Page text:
The Wall Street Journal's quality
Ed Quillen, a writer in Salida, Colo., who produces regular op-ed columns for The Denver Post and publishes Colorado Central, a small regional monthly magazine, writes in the Aspen Times News that the quality of The Wall Street Journal went downhill before Rupert Murdoch came along.
Quillen wrote, “If you’re going to pinch on the news side of a publication, copy editors are an easy place. You can still have as many reporters in the field, filing as much copy as before. The results of this cutback are not immediately obvious. But copy editors are the ‘quality control’ of the news side of a newspaper, and eventually readers start to think, ‘If these morons don’t know to use ‘could have’ rather than the idiotic ‘could of,’ why should we trust them to know how the GATT works?’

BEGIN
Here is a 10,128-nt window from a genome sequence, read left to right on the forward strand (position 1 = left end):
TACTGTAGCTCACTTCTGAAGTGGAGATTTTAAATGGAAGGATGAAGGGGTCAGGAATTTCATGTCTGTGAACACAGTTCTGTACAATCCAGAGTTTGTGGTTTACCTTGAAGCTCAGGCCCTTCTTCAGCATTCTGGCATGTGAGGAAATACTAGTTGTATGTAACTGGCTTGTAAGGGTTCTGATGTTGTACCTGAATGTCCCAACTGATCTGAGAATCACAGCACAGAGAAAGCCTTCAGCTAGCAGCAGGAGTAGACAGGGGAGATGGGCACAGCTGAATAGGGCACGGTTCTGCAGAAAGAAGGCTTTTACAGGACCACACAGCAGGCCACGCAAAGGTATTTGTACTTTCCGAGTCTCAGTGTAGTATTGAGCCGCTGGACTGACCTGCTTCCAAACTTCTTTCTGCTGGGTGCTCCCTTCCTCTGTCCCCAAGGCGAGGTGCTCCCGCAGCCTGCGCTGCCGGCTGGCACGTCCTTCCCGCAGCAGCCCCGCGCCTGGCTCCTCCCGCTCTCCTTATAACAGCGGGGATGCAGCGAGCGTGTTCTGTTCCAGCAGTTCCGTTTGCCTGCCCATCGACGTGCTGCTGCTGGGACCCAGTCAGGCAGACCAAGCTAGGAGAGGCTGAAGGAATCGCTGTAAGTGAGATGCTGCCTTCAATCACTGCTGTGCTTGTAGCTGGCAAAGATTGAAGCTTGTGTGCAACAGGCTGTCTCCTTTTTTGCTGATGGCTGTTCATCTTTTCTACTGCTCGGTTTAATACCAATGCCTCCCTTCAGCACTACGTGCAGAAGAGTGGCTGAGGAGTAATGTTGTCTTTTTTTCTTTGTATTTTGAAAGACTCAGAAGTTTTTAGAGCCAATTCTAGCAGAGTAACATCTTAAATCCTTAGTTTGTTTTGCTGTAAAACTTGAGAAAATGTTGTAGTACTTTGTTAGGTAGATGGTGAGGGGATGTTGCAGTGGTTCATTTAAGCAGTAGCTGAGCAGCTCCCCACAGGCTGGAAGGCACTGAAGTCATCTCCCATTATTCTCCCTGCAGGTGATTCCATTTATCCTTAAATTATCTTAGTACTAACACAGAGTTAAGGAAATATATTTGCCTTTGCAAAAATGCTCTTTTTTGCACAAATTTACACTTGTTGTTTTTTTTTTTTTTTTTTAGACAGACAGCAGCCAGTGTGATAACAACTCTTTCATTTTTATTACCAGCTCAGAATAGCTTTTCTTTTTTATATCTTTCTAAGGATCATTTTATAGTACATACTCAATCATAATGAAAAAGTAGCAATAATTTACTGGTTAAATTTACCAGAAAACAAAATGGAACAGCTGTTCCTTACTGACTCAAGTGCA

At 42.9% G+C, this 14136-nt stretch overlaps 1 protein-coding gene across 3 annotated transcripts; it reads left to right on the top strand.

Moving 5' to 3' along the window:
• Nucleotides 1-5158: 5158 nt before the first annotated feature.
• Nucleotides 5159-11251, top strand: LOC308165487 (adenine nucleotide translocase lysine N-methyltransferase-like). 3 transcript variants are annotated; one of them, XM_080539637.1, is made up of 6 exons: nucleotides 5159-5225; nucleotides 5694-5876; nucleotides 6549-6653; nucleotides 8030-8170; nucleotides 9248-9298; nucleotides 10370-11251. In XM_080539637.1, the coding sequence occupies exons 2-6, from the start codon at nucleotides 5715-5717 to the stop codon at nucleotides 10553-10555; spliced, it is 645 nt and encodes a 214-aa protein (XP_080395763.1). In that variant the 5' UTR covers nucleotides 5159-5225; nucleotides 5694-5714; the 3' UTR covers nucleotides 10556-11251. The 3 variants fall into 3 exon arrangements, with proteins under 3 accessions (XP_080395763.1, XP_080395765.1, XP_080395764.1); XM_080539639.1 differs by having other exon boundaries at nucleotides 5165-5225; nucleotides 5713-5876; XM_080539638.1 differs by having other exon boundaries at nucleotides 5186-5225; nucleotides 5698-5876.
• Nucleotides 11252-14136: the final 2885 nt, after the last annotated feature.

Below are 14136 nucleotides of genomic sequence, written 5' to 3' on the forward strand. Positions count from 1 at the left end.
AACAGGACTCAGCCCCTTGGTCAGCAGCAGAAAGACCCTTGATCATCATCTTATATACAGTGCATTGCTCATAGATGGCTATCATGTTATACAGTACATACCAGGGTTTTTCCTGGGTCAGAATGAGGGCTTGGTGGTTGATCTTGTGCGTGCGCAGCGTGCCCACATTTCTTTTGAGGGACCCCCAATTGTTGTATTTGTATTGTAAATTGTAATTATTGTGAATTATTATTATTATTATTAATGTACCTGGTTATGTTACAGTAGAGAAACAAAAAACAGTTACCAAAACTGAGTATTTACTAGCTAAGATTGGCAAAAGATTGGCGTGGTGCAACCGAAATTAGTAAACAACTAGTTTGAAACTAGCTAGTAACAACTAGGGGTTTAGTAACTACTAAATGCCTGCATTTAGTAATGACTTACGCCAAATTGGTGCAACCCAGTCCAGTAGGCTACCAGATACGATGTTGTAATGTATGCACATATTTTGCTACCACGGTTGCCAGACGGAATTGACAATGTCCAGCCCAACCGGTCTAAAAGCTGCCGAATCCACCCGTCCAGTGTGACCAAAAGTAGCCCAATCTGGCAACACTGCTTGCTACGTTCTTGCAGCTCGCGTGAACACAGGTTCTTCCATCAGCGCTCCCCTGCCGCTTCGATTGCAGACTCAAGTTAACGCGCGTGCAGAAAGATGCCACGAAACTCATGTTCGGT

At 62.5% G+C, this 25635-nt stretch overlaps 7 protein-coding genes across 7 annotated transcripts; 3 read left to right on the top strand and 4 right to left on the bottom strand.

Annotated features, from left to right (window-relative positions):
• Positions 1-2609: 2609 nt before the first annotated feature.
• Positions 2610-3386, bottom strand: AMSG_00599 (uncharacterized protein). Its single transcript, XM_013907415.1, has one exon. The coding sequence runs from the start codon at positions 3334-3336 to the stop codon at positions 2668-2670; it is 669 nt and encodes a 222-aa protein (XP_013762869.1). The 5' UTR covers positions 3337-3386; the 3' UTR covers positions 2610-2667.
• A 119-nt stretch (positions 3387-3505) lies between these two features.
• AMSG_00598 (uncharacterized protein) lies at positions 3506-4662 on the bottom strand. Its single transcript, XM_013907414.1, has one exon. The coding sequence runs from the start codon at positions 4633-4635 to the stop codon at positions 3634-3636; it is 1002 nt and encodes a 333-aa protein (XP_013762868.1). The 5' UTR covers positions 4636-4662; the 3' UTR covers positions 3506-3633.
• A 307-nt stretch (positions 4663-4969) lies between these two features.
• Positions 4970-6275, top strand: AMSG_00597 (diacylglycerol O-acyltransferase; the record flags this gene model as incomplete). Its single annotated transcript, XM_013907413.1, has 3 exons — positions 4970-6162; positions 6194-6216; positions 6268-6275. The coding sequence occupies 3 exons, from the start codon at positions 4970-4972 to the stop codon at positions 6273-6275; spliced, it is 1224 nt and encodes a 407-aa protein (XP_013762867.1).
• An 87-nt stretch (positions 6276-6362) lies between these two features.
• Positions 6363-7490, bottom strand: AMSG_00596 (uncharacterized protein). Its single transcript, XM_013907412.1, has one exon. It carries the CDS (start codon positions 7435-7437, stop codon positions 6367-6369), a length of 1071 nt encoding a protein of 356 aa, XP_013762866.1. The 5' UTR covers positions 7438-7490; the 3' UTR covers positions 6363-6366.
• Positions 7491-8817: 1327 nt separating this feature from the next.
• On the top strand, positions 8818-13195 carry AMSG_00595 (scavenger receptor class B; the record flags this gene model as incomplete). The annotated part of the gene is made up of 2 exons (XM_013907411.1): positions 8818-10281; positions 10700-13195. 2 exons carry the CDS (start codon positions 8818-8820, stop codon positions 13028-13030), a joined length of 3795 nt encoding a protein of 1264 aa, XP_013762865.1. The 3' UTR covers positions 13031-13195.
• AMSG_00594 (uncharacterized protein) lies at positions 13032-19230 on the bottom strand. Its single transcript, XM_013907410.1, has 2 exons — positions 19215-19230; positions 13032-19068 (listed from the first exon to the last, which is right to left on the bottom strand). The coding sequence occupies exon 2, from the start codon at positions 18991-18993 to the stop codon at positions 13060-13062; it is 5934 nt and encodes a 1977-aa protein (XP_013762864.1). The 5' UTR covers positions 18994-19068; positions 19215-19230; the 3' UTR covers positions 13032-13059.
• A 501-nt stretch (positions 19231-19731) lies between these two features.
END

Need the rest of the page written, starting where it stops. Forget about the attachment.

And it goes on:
“The Journal started running more ‘reader service’ features, especially in its new Saturday edition. Granted, the Journal caters to an affluent audience, but I’m not especially interested in comparative yacht shopping or diamond-adorned wristwatches.
“The Journal started running photographs and color. Those have their place, of course, but I had hoped their place would not be The Wall Street Journal. It started selling merchandise with Journal branding, like flashlights, tote bags and ponchos. This may ‘extend the brand’ in modern marketing parlance, but I’d have preferred some ‘brand building’ from solid reporting and editing.”
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